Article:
IVAN SIMONOVIC (Croatia) said he supported the approaches of the High Representative and the Special Representative. He agreed that the key to progress in Bosnia and Herzegovina was reform. He congratulated the country on its successful election, saying that political parities should be evaluated according to their support for reforms. He also supported the justice and jobs priorities. The fight against corruption was extremely important to attract foreign direct investment. He was worried, however, about problems caused by persons wanted by the International Criminal Court being at large. He asked if there was anything that the international community could do in that regard.
DEJAN SAHOVIC (Yugoslavia) said regional stability was a major objective of his country, along with good, normalized relations with Bosnia and Herzegovina. The relations had continued to improve in recent months, with many agreements in process. He praised the work of UNMIBH, and was confident that the European Union Mission would play an equally constructive role. He also hoped that recent measures would allow Bosnians to take their progress in their own hands.
Response to Questions and Comments
Mr. ASHDOWN, responding to questions and comments from members, said practical help was needed in the support programme for judges and prosecutors, for the witness protection programme, and for dealing with organized crime. It was hoped that the outcome of the Conference on Organized Crime in South-Eastern Europe would provide such assistance.
He said the key problem regarding the return of refugees and displaced persons was lack of economic activity, jobs and social services. Many people were prevented for returning because money was not available to put roofs over their heads. He appealed to the international community to provide more funding rather than cutting back.
Although many delegates had stated that the election result was not a vote for nationalism, he said, the hard fact remained that the elected representatives were from nationalist parties. The next government should be judged by its actions and the Council should focus on why money should be provided to a country where it would be handed over to criminals. It might be appropriate to take a more direct approach by linking the provision of resources with reforms, he cautioned.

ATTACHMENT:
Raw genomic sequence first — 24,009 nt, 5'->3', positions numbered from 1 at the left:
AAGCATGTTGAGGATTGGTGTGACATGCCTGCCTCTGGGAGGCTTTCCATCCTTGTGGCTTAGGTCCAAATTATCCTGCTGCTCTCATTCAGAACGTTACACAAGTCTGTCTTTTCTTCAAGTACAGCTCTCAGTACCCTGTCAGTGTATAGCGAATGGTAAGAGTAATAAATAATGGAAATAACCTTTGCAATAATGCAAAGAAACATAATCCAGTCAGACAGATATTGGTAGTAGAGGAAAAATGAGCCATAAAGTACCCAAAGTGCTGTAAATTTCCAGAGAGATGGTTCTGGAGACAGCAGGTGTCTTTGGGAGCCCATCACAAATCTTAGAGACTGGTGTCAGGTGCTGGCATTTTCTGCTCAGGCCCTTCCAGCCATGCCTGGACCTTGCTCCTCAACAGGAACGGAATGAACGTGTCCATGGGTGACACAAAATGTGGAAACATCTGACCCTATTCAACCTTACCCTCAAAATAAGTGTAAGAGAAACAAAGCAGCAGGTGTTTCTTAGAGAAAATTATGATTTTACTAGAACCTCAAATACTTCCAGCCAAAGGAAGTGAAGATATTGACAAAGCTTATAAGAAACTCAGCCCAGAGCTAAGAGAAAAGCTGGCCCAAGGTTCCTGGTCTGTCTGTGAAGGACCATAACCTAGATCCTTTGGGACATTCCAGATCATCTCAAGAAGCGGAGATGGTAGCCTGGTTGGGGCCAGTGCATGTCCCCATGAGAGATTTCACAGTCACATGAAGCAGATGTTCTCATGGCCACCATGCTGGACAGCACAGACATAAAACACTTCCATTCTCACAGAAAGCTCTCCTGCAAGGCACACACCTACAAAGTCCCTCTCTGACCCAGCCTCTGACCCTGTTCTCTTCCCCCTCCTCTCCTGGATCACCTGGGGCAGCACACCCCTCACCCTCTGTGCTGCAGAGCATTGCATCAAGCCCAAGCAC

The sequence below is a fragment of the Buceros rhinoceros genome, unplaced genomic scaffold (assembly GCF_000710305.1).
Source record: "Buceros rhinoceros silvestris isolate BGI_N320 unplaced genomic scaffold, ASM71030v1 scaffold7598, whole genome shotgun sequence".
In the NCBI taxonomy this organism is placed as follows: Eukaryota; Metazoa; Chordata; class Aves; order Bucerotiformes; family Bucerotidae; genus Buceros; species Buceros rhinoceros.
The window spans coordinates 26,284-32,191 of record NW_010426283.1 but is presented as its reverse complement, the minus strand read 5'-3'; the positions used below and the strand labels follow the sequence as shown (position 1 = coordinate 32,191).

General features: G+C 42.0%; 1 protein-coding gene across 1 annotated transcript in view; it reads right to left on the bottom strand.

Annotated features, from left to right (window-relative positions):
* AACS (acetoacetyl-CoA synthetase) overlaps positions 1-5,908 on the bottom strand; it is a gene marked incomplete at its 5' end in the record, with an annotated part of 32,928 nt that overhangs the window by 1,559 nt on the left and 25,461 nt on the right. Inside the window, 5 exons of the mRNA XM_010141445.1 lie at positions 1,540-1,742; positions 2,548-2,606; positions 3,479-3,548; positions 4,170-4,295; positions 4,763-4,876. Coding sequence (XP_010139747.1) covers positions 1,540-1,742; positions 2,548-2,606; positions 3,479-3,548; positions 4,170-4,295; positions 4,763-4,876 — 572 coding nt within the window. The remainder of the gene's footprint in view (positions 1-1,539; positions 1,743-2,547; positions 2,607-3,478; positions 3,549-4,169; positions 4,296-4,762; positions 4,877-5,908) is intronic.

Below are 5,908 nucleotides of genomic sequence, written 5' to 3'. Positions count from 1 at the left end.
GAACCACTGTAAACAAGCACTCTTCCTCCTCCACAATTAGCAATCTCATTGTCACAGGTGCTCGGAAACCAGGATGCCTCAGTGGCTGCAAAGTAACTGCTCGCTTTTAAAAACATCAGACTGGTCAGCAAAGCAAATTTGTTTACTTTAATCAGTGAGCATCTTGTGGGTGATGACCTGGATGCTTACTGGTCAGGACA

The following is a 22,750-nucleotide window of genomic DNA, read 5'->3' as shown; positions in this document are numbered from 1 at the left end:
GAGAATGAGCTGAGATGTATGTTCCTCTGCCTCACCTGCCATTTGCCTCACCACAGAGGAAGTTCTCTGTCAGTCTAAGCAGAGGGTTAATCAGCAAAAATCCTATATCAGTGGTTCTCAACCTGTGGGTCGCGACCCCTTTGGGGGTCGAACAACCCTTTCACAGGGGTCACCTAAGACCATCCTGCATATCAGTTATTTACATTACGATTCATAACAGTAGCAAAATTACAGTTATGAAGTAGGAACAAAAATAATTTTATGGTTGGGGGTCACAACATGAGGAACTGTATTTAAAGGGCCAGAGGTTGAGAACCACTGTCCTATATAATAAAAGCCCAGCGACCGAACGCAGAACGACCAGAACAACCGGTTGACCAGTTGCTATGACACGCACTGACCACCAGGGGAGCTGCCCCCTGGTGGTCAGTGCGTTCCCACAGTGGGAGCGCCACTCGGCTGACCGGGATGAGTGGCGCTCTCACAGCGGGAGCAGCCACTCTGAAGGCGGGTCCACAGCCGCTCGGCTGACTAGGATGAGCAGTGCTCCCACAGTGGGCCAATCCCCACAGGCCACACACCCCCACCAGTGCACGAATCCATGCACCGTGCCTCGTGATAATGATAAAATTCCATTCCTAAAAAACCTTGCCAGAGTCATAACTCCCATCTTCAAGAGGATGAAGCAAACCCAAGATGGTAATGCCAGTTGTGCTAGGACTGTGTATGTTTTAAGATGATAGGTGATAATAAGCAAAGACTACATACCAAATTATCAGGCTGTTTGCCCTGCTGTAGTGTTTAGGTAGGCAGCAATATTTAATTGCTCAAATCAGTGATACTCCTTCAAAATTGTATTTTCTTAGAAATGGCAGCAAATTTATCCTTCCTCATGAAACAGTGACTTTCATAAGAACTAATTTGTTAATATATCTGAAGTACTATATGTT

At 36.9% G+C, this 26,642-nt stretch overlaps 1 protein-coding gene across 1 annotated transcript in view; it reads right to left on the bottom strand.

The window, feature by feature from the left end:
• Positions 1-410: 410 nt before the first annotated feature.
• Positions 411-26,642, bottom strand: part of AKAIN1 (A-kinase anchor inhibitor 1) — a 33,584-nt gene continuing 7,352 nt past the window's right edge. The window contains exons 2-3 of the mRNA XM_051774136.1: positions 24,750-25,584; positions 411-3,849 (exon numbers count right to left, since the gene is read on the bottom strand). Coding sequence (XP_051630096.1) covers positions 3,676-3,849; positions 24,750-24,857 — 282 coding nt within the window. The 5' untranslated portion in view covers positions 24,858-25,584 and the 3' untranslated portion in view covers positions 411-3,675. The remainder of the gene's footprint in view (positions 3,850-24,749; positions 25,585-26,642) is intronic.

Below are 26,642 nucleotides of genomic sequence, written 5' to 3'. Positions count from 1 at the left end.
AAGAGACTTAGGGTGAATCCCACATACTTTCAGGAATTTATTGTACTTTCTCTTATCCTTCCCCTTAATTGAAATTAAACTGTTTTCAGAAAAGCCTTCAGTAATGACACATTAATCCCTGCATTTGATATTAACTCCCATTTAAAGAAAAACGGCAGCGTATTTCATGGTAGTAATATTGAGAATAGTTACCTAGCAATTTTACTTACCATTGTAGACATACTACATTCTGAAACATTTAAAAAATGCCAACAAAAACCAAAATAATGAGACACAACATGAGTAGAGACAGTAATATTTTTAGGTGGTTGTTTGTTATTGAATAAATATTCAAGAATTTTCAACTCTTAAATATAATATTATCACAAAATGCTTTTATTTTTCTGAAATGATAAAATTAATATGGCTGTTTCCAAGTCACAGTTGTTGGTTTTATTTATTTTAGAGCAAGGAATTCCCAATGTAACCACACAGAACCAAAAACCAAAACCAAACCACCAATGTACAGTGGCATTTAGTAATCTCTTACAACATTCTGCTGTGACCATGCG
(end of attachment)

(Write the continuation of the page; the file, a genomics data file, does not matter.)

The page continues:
He said he was fully prepared to use the powers granted to him in addressing the question of transferring military material to Iraq, although that was more a matter for the multinational stabilization force (SFOR), which should determine there had indeed been such an action.
Returning to the question of elections, he said the low turnout had been disappointing to all, although 55 per cent was rather higher than in other countries. The low turnout might have resulted from the number of elections that had been held in short order. It was a message to speed up reform, he said, noting that the elections had given a precise balance between the number of seats held by the “nationalist parties” and the rest. It would therefore take until January, or even March next year, before a new government was established. He remarked that the first priority for a country emerging from conflict should be to establish the rule of law, and the second should be the establishment of democracy.
In response to another question, he said it was possible to put together a non-nationalist coalition in the Republika Srpska numerically and it did indeed matter who was participating in the coalition. Reform would proceed more quickly if those known for reformist actions were included in government. Expressing scepticism about the current winners, he said the process of reform could, nevertheless, not now be impeded.
Addressing other comments, he said reforms must be carried out to create a single internal market. None of the proposals he had made contradicted the Dayton Agreements, but those accords had also been used by obstructionists. The “sclerotic” state of the economy had not been conducive to attracting foreign investment, which was the only way to address the debt crisis. It might be necessary to reform the economy once the new government was formed. Huge sums of money were being lost through customs revenue failure, which was not only a local
problem, but also a regional one. There was indeed a need for military reform, which must stay within the requirements of Dayton.
The sooner the two war criminals mentioned were brought to trial, the sooner Bosnia and Herzegovina could put its past behind it, he continued, taking comfort in the fact that although their arrest was necessary, their power was not such that they could block reform. The fact that Yugoslavia had shown regional cooperation was one of the most hopeful signs for the future.
In conclusion, he said there were those who regarded Bosnia and Herzegovina as a black hole in the Balkans. It was not; the country had advanced further in six years since a terrible war than the United Kingdom had done after 30. “The worst is behind us” he said, adding, however, that the task ahead required the same commitment that the international community had shown over the last six years.
Mr. KLEIN, Special Representative of the Secretary-General, said the transition to the European Union Police Mission was on track, in the expanded version that had been requested. Regarding regional cooperation, he said that neighbouring countries had signed agreements on cross-border issues and cooperation was strong. The election results showed that international efforts had been sometimes uncoordinated, and the party coalitions built previously were not always wise. He preferred the “justice and jobs” priorities of the High Representative.